Name

Artichoke

Latin

Cynara cardunculus var. scolymus)

Secret Meaning

Desire

Alternative Names:

Facts & Folkore:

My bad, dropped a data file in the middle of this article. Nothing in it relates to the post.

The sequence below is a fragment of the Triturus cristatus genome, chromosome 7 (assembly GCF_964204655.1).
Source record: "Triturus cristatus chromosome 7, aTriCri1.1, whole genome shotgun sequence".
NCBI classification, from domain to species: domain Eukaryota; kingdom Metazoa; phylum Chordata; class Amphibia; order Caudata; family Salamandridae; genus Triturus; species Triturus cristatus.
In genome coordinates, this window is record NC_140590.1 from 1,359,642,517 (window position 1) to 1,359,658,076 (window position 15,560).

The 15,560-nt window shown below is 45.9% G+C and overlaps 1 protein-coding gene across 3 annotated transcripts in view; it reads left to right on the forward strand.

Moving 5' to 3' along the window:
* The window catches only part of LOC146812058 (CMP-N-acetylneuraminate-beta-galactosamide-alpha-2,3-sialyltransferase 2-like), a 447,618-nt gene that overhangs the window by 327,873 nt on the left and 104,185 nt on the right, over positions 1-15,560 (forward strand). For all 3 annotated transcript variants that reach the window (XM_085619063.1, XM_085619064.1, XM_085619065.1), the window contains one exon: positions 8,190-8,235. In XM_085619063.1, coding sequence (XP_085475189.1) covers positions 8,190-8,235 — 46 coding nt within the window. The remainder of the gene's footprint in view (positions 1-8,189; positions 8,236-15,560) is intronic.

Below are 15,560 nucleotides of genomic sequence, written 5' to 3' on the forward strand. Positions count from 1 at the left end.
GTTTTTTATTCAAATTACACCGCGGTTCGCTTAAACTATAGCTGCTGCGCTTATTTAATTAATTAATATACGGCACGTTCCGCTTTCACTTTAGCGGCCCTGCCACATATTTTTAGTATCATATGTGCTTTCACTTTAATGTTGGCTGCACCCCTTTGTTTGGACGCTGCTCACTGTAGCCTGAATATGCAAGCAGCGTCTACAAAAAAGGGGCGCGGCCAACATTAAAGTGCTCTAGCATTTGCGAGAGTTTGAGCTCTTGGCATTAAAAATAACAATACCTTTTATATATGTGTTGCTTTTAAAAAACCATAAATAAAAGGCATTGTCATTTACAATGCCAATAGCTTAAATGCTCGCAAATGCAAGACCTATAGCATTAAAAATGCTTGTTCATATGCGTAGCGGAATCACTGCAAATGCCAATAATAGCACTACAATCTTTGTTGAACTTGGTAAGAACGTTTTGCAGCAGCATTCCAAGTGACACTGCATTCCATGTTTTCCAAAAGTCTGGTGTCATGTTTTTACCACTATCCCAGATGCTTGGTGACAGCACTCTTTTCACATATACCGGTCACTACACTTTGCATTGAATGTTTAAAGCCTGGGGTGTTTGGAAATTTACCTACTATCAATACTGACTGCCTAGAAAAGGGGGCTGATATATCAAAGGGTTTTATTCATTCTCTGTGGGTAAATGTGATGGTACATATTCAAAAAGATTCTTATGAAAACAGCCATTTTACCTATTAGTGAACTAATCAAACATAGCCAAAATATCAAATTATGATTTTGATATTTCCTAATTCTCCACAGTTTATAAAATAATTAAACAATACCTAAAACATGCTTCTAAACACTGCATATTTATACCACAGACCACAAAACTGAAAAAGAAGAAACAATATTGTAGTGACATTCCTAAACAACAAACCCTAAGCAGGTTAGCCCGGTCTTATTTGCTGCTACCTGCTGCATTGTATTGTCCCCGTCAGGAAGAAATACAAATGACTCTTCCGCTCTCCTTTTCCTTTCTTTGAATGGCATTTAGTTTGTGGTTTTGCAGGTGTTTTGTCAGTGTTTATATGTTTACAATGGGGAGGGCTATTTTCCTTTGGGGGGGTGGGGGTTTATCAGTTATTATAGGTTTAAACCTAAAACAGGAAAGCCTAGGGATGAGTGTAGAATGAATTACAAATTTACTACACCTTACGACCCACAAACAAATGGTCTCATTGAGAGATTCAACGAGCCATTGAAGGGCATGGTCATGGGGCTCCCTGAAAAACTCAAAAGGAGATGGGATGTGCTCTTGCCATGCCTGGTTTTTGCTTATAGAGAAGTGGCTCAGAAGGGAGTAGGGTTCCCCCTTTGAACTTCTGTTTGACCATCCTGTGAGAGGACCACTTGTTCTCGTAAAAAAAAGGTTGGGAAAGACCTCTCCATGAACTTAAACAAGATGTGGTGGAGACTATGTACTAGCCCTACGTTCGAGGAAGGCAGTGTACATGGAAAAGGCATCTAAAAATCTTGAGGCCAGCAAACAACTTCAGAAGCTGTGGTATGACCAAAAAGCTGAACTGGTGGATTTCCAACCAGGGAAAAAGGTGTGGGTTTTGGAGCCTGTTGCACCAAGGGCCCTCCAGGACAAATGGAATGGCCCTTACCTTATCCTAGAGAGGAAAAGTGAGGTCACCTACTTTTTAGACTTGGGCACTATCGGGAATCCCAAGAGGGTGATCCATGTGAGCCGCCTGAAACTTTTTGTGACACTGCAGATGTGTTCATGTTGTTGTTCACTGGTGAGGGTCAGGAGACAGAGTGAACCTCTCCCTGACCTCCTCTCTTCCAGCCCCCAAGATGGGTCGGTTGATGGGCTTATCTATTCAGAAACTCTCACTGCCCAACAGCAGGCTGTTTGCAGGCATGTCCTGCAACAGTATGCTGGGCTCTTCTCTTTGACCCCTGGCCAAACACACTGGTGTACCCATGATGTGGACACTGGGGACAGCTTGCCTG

The artichoke is a variety of a species of edible thistle, known to be cultivated as far back as the 8th century BC. It is a naturally occurring variant of the wild artichoke, the cardoon. By the 15th and 16th century, hybrid varieties became popular in Europe. The Dutch introduced globe artichokes to England, where they grew in Henry VIII's garden at Newhall in 1530. They were taken to the United States in the 19th century—to Louisiana by French immigrants and to California by Spanish immigrants. In a Greek legend which is tied to the artichokes reputation as an aphrodisiac, a woman named Cynara was bathing on the shores of the ocean. Zeus, visiting his brother Poseidon, happened upon her and seduced her. Pleased with her, Zeus made her an immortal goddess and brought her to live eternally on Mount Olympus. But before long, she longed for her home and family and sneaked away to visit. Zeus became enraged at this perceived betrayal and struck her down from the mountain. When she hit the ground, Cynara turned into an artichoke. Catherine de' Medici, who married the French Dauphin, Henry II, in 1547 is credited with introducing a wide variety of Italian foods to French cooking, including ice cream, sweetbreads, truffles, broccoli, spinach, and artichokes! Catherine scandalized French society with her addiction to artichokes, which had the reputation of being an aphrodisiac She also encouraged her entourage to eat artichokes, particularly the L' escadron volant, a bevy of beautiful girls who were coached as "spies of the couch."

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